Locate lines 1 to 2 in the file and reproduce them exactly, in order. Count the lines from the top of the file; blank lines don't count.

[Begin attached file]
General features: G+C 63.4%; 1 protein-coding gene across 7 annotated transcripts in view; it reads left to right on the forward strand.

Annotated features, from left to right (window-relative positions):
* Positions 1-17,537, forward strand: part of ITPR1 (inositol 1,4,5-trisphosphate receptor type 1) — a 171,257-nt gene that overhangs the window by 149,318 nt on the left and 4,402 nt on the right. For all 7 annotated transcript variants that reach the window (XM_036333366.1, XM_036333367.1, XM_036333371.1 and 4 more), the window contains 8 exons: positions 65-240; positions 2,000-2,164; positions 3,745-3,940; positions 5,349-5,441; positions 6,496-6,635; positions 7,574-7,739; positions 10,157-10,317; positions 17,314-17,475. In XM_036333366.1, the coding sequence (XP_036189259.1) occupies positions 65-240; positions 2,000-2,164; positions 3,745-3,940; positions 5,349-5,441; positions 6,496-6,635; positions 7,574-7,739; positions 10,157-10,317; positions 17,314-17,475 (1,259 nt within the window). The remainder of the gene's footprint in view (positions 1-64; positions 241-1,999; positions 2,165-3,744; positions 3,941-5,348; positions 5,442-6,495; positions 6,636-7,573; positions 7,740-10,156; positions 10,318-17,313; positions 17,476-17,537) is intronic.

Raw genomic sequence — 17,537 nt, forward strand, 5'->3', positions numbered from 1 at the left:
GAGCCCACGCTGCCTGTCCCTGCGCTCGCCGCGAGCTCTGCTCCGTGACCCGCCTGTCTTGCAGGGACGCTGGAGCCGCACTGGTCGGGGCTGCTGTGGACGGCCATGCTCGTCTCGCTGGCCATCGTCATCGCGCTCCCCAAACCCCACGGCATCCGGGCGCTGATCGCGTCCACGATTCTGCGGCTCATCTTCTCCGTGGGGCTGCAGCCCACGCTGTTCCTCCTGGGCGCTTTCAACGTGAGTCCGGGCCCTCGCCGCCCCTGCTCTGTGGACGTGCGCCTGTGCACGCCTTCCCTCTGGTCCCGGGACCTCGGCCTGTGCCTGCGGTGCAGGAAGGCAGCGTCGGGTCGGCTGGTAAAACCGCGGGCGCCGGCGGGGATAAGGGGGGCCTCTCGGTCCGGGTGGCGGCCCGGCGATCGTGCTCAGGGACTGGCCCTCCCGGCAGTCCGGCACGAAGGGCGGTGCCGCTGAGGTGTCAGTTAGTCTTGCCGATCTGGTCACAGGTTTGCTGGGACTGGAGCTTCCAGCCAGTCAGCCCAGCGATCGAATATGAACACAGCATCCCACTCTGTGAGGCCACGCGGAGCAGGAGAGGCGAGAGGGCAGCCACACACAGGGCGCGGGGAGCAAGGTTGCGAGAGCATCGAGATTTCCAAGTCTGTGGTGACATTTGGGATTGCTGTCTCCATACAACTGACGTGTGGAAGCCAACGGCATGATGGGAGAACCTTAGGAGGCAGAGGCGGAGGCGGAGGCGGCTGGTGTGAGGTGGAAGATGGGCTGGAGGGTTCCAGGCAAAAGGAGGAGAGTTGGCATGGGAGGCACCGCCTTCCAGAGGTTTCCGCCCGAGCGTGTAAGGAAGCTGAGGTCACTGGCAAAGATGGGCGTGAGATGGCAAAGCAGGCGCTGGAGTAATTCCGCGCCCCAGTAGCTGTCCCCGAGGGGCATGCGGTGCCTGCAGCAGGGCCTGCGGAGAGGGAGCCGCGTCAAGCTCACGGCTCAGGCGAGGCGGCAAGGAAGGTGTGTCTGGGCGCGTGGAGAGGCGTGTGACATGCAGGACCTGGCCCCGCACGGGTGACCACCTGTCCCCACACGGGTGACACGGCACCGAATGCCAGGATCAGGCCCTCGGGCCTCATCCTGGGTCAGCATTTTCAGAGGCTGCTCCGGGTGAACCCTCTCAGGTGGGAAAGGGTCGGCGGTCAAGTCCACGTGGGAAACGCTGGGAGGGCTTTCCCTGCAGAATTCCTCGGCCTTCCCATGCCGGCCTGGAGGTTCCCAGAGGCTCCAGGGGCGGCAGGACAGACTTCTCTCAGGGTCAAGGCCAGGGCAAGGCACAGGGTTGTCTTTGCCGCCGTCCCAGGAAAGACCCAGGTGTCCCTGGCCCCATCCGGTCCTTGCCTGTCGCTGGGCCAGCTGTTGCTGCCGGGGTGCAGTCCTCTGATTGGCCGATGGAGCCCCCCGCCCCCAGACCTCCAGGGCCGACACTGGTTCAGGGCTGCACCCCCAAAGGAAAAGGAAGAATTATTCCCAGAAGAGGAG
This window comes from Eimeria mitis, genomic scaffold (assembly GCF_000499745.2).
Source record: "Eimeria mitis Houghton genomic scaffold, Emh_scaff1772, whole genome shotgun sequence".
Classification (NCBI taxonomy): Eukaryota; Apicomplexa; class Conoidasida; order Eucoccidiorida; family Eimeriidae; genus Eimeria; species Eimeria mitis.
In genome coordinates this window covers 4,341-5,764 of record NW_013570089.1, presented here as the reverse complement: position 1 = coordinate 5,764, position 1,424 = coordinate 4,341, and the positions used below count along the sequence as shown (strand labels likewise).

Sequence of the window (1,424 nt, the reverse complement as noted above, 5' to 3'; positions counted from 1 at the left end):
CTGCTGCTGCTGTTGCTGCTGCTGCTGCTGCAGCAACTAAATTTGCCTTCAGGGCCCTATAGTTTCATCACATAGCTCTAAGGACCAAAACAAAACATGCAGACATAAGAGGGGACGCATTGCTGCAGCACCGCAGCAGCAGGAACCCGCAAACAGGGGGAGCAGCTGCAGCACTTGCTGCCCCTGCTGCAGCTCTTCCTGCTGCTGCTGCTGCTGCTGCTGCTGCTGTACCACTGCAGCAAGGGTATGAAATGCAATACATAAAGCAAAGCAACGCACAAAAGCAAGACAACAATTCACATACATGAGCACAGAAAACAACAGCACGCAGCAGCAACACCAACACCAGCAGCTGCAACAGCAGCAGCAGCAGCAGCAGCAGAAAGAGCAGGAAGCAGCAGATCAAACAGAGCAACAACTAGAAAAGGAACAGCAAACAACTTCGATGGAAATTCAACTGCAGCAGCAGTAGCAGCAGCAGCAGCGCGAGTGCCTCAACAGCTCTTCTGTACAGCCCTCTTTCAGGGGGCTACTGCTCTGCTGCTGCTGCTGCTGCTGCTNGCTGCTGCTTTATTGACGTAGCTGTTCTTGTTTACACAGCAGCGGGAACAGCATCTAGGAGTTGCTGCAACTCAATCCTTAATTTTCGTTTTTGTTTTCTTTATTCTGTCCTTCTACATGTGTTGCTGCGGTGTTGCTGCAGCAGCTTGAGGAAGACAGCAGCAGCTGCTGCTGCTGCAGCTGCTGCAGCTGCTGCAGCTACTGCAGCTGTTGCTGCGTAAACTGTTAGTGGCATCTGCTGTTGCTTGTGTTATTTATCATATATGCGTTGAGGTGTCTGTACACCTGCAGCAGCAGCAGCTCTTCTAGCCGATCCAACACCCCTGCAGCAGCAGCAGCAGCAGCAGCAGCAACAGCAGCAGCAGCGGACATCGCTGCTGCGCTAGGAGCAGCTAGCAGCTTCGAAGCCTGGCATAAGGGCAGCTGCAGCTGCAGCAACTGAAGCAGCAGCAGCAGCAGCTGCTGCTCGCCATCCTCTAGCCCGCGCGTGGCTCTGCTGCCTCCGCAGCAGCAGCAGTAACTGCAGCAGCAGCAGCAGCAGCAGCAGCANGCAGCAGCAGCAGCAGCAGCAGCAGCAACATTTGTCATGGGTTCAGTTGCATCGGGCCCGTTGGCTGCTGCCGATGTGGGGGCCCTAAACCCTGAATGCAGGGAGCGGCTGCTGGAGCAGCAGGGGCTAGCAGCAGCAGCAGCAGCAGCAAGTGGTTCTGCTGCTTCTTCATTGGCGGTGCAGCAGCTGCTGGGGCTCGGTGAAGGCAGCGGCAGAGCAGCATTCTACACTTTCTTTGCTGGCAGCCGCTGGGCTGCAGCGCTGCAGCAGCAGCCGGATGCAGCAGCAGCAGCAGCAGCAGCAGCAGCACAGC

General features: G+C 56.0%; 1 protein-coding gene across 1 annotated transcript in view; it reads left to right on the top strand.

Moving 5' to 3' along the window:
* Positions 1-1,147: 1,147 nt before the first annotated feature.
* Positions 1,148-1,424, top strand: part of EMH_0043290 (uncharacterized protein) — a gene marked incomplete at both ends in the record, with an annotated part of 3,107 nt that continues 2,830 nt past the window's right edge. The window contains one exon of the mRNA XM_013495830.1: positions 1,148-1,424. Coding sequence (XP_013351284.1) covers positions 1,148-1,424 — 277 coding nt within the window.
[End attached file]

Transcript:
General features: G+C 63.4%; 1 protein-coding gene across 7 annotated transcripts in view; it reads left to right on the forward strand.

Annotated features, from left to right (window-relative positions):